When pharmacist Pat McNerney quit his job at an Arizona pharmacy in 2004 because he no longer felt he could dispense birth-control pills, the decision upended his family’s comfortable life. 

But when everything settled, they were living out their pro-life Catholic convictions at their own independent pharmacy by not selling contraceptives. 

“I ended up moving and selling my house, leaving my job and taking a job in a niche pharmacy making [intravenous] solutions for people at home so I didn’t have to worry about [dispensing birth control] at all,” said McNerney about his transition to opening Ave Maria Pharmacy in Prescott, Arizona, in 2008.  “Once you decide you’re going to follow God’s plan, he starts putting things in place for you.”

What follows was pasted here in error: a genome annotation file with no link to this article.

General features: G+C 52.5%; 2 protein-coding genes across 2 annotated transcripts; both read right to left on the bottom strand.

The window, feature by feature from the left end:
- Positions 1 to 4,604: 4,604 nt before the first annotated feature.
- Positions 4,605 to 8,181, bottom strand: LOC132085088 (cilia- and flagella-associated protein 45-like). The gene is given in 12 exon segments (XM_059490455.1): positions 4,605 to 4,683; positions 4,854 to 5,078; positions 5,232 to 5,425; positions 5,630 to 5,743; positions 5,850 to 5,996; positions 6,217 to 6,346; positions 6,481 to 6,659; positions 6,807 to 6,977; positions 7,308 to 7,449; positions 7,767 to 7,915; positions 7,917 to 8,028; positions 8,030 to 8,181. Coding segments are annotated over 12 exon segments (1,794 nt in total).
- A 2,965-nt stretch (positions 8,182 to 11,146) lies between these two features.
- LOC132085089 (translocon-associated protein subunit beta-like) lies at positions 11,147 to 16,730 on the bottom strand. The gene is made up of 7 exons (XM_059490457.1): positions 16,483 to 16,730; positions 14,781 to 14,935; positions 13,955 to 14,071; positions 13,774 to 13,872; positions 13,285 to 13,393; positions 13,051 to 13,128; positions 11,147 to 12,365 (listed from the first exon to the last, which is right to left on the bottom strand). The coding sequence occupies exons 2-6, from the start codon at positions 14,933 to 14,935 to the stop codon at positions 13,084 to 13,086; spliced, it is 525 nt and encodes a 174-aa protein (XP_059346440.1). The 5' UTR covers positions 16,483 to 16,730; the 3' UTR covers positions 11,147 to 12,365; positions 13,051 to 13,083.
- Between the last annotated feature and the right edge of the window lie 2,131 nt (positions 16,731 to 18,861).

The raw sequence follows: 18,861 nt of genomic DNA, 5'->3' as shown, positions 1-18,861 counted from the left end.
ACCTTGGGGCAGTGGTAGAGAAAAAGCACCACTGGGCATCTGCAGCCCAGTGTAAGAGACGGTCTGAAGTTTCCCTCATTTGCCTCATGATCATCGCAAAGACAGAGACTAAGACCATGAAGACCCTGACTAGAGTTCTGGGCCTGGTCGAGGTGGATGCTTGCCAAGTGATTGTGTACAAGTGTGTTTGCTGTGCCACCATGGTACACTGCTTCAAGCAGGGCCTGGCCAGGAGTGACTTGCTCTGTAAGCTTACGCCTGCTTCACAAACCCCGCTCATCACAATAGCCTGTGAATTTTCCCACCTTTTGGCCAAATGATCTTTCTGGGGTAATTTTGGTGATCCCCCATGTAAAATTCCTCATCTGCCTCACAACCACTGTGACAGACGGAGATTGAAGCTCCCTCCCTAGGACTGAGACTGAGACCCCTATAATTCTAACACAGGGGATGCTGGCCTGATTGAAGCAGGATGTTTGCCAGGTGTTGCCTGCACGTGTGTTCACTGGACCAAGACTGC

Pharmacists and pharmacy owners such as McNerney, who object to dispensing and selling birth-control pills and/or other contraceptives, take a very visible stand usually for moral or religious reasons and can face scrutiny from patients, the community and sometimes state leaders. 

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This article was originally published in The Daily Register. Click here to read the Original Article

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